But that was then, and this is now. One regional market where Wal-Mart is showing some cracks in its performance is in Texas. In Dallas in particular, where rival Sprouts has a growing presence and where Wal-Mart has some 120 stores, Wal-Mart's approach to a growing population and fierce grocery rivalry has been to expand. It hasn't paid off.
So far in 2014, Wal-Mart's share of the Dallas-Fort Worth, Texas grocery market took a hit, falling below 2011 levels to 27.1% and down from 2013's 27.8% share, according to The Dallas Morning News. It's one market and not necessarily a litmus test, but it is important, with Dallas/Fort Worth, Texas generating some $14 billion and rising in annual grocery sales.
Wal-Mart is also making a push into food delivery as well as the grocery pick-up business, with plans to launch its maiden "order online, pick-up grocery depot" in Bentonville, Ark. later this year. But there is still an element of customer service involved in grocery pick up (customer orders online, picks up at store) on which Wal-Mart must execute. Some of those earlier complaints -- long wait times (albeit in the car and not a check-out line), inventory shortages, and opaque pricing -- could potentially carry over to pick-up and hinder its results.
Sizing it up
Talk about a David vs. Goliath situation. Wal-Mart's $248.2 billion market cap trumps that of Sprouts at $4.1 billion. But the question becomes whether you want to invest in a global retail phenomenon with exposure to the grocery market or a pure play like Sprouts that is chugging along quite nicely.
With Sprouts, you may need to accept higher costs for a while as the company invests in expanding its presence across the U.S.; selling, general, and administrative expenses jumped 20 basis point in the first quarter. But in exchange you get a company that's adding as many as two dozen stores this year and recently lifted its full-year sales and profit guidance.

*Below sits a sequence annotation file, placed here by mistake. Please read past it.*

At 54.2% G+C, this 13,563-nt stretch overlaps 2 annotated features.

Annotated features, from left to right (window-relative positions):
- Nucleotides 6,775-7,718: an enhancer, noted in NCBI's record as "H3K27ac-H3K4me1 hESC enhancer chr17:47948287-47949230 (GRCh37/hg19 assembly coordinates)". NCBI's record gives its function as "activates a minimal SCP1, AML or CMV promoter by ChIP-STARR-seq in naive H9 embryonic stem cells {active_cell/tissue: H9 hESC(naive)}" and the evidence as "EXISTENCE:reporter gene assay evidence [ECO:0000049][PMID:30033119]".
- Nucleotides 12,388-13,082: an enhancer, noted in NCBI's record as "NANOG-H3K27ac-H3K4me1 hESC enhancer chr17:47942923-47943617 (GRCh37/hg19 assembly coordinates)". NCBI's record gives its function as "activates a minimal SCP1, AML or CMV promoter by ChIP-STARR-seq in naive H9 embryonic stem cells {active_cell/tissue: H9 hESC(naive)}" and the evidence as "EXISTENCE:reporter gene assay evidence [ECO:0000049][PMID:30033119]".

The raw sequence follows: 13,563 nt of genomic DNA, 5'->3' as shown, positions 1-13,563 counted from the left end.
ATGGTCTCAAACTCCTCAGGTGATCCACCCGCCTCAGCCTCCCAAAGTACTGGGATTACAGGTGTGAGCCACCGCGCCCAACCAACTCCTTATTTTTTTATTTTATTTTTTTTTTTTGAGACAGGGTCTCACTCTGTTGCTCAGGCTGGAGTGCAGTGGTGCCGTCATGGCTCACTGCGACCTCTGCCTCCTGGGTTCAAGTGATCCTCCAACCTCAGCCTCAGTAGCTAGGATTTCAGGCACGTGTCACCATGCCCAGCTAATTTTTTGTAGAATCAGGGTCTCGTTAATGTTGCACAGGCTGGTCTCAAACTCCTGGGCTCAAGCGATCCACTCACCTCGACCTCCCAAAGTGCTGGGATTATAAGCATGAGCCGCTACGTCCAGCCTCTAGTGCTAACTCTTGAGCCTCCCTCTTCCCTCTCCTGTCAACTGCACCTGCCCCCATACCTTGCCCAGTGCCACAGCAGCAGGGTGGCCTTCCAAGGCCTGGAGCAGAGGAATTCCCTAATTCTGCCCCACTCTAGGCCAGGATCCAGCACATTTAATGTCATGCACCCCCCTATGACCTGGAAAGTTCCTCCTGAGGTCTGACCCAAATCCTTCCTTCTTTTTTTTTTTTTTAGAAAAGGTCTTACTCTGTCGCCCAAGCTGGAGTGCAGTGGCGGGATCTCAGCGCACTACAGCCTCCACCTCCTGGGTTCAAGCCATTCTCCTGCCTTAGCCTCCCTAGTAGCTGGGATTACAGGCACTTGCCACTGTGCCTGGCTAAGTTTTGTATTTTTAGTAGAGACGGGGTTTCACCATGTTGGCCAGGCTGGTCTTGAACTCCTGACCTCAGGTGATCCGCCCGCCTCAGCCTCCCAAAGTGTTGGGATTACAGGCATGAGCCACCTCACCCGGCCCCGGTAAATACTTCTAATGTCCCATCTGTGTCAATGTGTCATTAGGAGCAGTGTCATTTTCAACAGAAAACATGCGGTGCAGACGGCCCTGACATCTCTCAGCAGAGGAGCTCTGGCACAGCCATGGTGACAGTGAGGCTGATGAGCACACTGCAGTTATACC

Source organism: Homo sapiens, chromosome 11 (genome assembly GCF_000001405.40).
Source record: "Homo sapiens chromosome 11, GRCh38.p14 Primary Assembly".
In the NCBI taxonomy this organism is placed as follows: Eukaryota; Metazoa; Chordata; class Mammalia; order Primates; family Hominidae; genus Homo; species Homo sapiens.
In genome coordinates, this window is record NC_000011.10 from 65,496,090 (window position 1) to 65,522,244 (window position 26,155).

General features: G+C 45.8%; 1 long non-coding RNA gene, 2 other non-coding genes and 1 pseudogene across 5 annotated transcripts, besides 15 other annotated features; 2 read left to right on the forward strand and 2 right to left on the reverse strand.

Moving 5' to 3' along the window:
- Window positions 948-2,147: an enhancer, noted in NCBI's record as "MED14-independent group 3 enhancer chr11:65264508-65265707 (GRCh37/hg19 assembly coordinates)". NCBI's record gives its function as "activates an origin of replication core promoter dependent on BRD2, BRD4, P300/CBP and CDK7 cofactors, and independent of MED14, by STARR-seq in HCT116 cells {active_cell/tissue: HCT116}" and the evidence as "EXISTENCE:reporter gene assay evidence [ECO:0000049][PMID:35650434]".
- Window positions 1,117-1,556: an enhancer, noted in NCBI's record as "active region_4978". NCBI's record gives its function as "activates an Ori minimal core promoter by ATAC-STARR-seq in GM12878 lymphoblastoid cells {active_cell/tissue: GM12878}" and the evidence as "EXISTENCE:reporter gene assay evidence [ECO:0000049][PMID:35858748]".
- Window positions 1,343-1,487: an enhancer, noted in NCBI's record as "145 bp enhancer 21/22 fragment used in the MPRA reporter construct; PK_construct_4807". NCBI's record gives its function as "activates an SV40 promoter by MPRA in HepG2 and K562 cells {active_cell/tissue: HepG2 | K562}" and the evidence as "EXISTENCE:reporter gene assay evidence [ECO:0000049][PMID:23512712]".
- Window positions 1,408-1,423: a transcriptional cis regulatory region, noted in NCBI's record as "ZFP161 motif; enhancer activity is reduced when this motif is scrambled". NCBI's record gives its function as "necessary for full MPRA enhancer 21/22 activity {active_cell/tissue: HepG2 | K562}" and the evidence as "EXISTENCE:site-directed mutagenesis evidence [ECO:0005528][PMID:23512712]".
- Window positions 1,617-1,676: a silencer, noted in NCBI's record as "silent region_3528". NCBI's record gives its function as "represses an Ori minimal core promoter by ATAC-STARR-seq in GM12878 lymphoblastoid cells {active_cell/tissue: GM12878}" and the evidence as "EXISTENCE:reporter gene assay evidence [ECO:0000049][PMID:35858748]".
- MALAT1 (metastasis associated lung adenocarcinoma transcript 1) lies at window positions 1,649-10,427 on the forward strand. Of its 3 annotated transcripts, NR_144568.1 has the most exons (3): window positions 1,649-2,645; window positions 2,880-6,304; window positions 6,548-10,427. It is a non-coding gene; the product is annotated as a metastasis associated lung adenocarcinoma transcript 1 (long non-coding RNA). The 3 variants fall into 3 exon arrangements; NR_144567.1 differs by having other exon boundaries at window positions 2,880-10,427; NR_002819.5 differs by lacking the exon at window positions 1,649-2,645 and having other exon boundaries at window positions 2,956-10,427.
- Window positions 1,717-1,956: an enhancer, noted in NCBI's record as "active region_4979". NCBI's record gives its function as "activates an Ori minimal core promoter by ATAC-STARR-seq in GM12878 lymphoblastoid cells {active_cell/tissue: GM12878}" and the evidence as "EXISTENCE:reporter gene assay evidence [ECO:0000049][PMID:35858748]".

As for Wal-Mart, it returned approximately $2.2. billion to shareholders in its first quarter through share buybacks and dividends, unsatisfied customers notwithstanding.
The thing about Wal-Mart is that it's practically too big to fail. With close to 11,000 retail locations across the globe, it employs more than 2 million people. And Wal-Mart has some bright spots. It is pledging to give Amazon.com a run for its money in e-commerce, where the Arkansas company's sales are growing, and it is making an expansion push in growth markets like Mexico and Brazil.
Let's face it, the worst retailer for customer satisfaction is a designation that no retailer wants to have, but while customers have complained, they haven't really made a mad dash for the exits, either. Comparable sales are certainly something for investors to monitor, but at the moment Wal-Mart's low prices seem to be prevailing.
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Gerelyn Terzo has no position in any stocks mentioned. The Motley Fool has no position in any of the stocks mentioned. Try any of our Foolish newsletter services free for 30 days. We Fools may not all hold the same opinions, but we all believe that considering a diverse range of insights makes us better investors. The Motley Fool has a disclosure policy.